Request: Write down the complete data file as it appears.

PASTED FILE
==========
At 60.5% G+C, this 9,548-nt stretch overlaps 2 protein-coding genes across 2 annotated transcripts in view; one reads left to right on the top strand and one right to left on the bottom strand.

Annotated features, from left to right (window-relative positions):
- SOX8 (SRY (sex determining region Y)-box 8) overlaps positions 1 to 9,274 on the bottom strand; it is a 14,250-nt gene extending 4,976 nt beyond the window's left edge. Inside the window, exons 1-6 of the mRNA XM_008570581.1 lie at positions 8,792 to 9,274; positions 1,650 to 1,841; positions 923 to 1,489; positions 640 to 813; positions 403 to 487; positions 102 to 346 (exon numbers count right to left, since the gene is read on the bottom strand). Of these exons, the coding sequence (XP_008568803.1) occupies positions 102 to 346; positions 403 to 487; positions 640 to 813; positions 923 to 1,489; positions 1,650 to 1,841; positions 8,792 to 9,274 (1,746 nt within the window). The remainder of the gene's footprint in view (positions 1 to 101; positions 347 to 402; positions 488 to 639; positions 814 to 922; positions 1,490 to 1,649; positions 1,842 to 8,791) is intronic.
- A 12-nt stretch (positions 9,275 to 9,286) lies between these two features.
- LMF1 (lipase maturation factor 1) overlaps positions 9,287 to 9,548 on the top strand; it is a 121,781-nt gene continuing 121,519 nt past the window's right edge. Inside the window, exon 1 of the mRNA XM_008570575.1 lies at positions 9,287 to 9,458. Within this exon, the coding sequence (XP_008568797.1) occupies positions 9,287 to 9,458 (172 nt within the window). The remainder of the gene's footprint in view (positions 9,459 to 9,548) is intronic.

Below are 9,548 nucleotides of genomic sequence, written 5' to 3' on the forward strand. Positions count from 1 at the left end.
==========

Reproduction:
At 60.5% G+C, this 9,548-nt stretch overlaps 2 protein-coding genes across 2 annotated transcripts in view; one reads left to right on the top strand and one right to left on the bottom strand.

Annotated features, from left to right (window-relative positions):
- SOX8 (SRY (sex determining region Y)-box 8) overlaps positions 1 to 9,274 on the bottom strand; it is a 14,250-nt gene extending 4,976 nt beyond the window's left edge. Inside the window, exons 1-6 of the mRNA XM_008570581.1 lie at positions 8,792 to 9,274; positions 1,650 to 1,841; positions 923 to 1,489; positions 640 to 813; positions 403 to 487; positions 102 to 346 (exon numbers count right to left, since the gene is read on the bottom strand). Of these exons, the coding sequence (XP_008568803.1) occupies positions 102 to 346; positions 403 to 487; positions 640 to 813; positions 923 to 1,489; positions 1,650 to 1,841; positions 8,792 to 9,274 (1,746 nt within the window). The remainder of the gene's footprint in view (positions 1 to 101; positions 347 to 402; positions 488 to 639; positions 814 to 922; positions 1,490 to 1,649; positions 1,842 to 8,791) is intronic.
- A 12-nt stretch (positions 9,275 to 9,286) lies between these two features.
- LMF1 (lipase maturation factor 1) overlaps positions 9,287 to 9,548 on the top strand; it is a 121,781-nt gene continuing 121,519 nt past the window's right edge. Inside the window, exon 1 of the mRNA XM_008570575.1 lies at positions 9,287 to 9,458. Within this exon, the coding sequence (XP_008568797.1) occupies positions 9,287 to 9,458 (172 nt within the window). The remainder of the gene's footprint in view (positions 9,459 to 9,548) is intronic.

Below are 9,548 nucleotides of genomic sequence, written 5' to 3' on the forward strand. Positions count from 1 at the left end.